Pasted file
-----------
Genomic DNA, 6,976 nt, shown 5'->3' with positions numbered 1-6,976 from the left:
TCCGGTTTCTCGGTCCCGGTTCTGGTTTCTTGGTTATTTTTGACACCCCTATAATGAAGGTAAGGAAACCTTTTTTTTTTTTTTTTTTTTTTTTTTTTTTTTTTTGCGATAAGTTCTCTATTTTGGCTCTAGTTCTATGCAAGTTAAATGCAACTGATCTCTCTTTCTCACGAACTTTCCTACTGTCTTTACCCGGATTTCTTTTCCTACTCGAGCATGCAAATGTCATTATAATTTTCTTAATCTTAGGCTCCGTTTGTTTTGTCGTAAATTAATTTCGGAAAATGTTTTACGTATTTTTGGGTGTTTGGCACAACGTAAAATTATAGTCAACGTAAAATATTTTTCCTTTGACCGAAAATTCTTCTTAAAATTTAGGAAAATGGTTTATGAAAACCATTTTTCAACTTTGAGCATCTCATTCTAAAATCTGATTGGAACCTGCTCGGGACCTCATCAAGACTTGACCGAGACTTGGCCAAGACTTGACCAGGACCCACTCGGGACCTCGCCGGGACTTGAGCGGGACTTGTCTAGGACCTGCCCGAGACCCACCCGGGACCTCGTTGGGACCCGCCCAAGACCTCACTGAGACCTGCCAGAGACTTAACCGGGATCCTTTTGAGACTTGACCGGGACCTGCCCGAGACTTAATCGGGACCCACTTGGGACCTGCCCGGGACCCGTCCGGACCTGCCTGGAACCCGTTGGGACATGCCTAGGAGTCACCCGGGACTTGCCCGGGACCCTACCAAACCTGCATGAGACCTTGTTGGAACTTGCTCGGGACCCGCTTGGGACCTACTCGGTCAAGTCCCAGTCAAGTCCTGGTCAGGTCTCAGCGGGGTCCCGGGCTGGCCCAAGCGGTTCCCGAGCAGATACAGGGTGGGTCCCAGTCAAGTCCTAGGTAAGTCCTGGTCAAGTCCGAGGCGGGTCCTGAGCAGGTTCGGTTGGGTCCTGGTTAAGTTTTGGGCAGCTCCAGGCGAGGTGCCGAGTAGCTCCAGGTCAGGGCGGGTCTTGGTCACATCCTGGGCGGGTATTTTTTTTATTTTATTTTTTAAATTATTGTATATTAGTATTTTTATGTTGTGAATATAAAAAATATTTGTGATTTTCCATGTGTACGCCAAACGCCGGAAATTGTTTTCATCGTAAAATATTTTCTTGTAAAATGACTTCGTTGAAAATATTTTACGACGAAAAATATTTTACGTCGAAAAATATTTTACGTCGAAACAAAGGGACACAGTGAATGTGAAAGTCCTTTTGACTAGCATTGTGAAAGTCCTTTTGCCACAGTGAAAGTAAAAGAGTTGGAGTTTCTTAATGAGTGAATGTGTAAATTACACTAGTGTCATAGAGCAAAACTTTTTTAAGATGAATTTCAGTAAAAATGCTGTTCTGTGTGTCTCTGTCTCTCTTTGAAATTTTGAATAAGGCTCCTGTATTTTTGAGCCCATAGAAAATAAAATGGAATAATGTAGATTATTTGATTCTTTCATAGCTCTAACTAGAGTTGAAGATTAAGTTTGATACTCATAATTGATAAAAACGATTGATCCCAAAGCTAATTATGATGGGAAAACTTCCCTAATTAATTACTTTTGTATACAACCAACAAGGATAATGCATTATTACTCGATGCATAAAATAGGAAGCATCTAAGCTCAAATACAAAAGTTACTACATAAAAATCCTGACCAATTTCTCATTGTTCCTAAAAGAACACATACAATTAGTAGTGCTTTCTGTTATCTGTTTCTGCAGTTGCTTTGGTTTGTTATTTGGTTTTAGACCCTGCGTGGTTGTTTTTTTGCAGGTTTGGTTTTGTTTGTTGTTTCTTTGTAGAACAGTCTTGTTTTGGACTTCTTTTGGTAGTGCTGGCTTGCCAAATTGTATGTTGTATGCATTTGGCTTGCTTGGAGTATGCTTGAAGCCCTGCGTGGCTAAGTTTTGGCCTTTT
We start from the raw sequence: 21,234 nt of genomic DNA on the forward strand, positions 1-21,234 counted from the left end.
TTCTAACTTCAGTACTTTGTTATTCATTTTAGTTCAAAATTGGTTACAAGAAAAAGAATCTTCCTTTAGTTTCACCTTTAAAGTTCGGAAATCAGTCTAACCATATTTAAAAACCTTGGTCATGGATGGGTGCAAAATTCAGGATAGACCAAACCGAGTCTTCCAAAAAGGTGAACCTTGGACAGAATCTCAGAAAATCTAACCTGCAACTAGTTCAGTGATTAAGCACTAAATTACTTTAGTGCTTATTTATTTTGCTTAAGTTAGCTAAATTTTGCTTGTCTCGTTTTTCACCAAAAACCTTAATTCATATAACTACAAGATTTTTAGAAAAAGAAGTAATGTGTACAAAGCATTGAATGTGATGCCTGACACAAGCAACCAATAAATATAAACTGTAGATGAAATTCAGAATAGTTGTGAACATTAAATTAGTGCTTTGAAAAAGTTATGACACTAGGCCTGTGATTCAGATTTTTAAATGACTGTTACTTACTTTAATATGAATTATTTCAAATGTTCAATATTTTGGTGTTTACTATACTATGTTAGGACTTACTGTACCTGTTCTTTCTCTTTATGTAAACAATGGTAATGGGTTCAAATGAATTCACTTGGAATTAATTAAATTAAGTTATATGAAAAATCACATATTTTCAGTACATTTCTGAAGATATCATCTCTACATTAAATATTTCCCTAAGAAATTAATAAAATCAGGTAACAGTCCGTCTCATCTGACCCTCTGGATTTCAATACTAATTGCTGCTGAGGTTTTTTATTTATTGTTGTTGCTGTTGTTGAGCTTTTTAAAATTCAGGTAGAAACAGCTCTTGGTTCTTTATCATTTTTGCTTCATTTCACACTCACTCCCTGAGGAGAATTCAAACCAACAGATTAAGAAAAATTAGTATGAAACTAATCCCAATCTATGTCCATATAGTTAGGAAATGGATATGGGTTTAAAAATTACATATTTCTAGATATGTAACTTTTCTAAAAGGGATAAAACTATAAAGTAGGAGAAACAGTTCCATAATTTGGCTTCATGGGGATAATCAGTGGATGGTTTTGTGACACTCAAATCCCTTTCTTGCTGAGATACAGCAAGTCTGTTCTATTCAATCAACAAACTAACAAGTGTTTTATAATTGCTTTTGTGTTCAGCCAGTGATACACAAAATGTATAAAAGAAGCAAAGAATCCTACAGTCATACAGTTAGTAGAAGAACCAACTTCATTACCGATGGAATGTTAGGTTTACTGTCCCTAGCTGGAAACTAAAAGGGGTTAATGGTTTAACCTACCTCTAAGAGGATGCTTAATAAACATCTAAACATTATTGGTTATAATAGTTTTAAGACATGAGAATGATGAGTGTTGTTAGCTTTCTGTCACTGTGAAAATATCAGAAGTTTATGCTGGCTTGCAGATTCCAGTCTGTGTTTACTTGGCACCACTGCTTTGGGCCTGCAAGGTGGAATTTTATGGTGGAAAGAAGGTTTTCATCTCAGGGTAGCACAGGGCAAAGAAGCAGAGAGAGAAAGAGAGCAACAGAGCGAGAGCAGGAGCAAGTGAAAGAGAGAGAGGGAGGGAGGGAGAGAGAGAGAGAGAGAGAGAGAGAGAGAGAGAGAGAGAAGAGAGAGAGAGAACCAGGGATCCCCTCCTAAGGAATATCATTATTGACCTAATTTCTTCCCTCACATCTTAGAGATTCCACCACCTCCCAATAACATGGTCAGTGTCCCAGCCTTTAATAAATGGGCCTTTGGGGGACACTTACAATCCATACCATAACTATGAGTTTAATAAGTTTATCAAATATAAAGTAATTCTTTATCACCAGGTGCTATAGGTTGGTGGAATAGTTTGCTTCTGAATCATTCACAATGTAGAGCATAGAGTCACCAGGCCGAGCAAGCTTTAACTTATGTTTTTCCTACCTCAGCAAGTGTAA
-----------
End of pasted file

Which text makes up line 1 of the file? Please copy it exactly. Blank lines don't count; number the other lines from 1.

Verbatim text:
Genomic DNA, 6,976 nt, shown 5'->3' with positions numbered 1-6,976 from the left: